Via Mike Linksvayer, the Mozilla Foundation has reported that it took in $52.9 million in revenues in 2005, mostly from “our search engine relationships,” which I think mostly means payments from Google to have their search engine be the default in the FireFox toolbar. This more or less confirms rumors that were reported last year on Mozilla’s revenues.
This is fantastic news, and given that the search engine wars show no sign of abating, I have to imagine they earned similar revenues in 2006. This provides a big pot of money they can use to promote further improvements to FireFox and Mozilla’s other products, or to spend helping to support the work of open source developers working on other projects.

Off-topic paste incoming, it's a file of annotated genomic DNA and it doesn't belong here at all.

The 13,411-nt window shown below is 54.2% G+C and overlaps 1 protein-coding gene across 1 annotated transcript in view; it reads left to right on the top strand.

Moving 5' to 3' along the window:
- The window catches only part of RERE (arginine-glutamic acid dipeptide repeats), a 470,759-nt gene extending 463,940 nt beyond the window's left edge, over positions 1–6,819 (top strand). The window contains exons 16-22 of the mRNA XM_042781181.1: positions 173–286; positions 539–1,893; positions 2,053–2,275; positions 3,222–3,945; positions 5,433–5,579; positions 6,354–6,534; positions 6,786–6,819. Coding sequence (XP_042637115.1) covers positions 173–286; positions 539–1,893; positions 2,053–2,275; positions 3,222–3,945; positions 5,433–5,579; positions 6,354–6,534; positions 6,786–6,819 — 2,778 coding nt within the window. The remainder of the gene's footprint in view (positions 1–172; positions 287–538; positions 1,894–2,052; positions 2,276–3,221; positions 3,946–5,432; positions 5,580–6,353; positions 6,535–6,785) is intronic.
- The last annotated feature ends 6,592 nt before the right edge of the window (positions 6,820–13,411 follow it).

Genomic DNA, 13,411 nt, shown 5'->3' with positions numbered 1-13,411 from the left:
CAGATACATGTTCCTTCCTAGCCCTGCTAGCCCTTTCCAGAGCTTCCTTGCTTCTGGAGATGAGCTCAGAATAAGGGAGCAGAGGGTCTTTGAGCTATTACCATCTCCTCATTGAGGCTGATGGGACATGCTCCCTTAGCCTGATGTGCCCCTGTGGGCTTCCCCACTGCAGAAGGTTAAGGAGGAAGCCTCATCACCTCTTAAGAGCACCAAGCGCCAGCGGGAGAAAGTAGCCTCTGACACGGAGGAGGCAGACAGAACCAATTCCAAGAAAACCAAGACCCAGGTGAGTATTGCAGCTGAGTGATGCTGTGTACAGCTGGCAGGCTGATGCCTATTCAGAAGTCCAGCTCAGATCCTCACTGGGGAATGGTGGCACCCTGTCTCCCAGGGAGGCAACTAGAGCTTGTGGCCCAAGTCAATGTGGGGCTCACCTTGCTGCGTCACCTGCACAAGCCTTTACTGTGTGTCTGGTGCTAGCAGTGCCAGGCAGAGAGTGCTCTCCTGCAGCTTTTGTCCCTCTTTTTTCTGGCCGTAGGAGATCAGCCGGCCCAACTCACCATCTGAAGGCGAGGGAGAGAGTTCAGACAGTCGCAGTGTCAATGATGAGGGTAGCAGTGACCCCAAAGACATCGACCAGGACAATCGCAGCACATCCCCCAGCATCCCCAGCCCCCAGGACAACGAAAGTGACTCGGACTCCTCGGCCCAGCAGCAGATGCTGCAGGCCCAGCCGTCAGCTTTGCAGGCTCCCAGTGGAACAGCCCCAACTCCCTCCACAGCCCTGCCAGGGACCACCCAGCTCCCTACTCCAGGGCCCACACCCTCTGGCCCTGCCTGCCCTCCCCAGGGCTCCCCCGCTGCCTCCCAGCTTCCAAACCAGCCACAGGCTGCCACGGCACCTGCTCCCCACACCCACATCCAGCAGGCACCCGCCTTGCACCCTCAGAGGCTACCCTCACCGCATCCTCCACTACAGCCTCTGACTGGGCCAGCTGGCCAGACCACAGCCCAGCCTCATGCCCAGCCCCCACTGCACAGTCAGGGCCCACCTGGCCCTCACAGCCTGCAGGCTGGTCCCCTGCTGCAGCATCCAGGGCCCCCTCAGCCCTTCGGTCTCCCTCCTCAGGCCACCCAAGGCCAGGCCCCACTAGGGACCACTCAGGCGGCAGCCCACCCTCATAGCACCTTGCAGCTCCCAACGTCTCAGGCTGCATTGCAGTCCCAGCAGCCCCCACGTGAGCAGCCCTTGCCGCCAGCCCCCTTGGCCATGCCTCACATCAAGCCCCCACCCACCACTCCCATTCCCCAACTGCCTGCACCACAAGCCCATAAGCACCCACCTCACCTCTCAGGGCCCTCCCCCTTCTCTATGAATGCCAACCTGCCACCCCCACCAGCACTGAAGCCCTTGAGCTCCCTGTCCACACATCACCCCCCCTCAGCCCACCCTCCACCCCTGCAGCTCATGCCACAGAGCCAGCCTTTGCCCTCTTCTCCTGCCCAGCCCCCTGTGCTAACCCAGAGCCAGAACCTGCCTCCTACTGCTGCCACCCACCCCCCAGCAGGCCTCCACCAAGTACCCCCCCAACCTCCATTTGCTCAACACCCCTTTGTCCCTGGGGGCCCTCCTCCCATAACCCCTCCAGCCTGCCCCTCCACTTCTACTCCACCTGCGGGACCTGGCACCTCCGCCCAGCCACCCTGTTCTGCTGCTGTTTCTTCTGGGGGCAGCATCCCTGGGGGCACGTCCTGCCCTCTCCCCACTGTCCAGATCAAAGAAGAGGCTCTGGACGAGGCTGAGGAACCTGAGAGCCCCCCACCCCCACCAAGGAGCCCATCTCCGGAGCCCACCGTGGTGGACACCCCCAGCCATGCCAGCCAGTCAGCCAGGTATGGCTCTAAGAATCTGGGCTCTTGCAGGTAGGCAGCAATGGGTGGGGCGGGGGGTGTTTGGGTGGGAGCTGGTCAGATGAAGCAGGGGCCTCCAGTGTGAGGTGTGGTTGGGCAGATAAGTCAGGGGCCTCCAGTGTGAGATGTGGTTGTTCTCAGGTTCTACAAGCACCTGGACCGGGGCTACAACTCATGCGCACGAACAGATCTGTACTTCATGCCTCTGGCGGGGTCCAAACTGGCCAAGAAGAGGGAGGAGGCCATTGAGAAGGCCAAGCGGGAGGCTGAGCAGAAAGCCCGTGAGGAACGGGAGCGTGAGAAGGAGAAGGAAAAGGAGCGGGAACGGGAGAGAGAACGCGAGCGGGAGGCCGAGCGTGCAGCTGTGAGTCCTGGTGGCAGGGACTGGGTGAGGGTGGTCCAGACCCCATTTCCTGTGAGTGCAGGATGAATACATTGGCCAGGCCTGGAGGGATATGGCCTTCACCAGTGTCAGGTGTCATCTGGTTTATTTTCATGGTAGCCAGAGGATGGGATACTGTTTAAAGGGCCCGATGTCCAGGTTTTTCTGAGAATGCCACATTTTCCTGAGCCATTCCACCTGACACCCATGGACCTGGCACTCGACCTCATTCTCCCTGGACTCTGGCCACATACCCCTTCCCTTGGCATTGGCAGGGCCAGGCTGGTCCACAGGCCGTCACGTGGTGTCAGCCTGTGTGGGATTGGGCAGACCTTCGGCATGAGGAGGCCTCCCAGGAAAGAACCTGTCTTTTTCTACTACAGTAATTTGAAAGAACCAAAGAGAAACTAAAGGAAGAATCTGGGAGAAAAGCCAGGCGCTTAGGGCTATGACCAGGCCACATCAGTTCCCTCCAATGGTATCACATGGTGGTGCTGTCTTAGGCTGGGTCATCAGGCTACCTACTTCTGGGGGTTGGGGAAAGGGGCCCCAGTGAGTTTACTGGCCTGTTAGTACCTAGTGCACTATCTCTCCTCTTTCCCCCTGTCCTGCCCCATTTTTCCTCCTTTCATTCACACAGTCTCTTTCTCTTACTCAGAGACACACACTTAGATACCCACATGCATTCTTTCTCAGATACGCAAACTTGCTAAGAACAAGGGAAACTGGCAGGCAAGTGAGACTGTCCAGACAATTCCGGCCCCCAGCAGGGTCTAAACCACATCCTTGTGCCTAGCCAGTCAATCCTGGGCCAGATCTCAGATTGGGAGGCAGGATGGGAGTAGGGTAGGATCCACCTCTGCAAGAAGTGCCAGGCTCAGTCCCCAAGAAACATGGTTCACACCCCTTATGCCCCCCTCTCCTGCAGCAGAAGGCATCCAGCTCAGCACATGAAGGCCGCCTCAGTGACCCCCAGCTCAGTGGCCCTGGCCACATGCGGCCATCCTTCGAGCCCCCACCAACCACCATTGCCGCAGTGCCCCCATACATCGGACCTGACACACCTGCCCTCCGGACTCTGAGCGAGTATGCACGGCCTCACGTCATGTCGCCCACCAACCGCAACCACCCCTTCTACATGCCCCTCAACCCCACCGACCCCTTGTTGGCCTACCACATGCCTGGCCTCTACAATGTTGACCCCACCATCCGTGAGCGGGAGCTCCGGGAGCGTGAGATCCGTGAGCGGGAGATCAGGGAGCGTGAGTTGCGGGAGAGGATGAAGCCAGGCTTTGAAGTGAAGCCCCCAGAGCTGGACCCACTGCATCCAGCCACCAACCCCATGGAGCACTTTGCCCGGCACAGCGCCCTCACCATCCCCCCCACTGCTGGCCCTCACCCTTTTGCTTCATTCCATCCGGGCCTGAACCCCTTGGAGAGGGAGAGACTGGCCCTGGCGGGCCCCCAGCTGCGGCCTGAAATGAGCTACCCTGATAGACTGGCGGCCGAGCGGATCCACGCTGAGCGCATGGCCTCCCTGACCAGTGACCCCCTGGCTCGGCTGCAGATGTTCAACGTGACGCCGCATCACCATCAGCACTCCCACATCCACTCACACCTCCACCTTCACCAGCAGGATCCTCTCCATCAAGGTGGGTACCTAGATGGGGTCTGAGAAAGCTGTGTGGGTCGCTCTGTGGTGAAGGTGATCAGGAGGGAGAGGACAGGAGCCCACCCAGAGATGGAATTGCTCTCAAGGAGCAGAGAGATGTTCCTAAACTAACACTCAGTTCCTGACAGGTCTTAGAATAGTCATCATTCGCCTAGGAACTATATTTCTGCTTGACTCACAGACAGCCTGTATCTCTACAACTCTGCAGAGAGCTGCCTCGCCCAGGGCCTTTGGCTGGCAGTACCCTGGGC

I occasionally see critics of open source software complain that their lack of revenues proves that “the market” has rejected open source software. But here we have a pretty clear counter-example. The Mozilla community has created a product that’s so valuable that they’ve stumbled upon a “business model” for it–almost by accident–that’s worth $50 million. And given that this is a product that’s given away for free to tens of millions of users, it’s a safe bet that if you could put a dollar figure on the total wealth created by the Mozilla project, it would be a lot larger than that.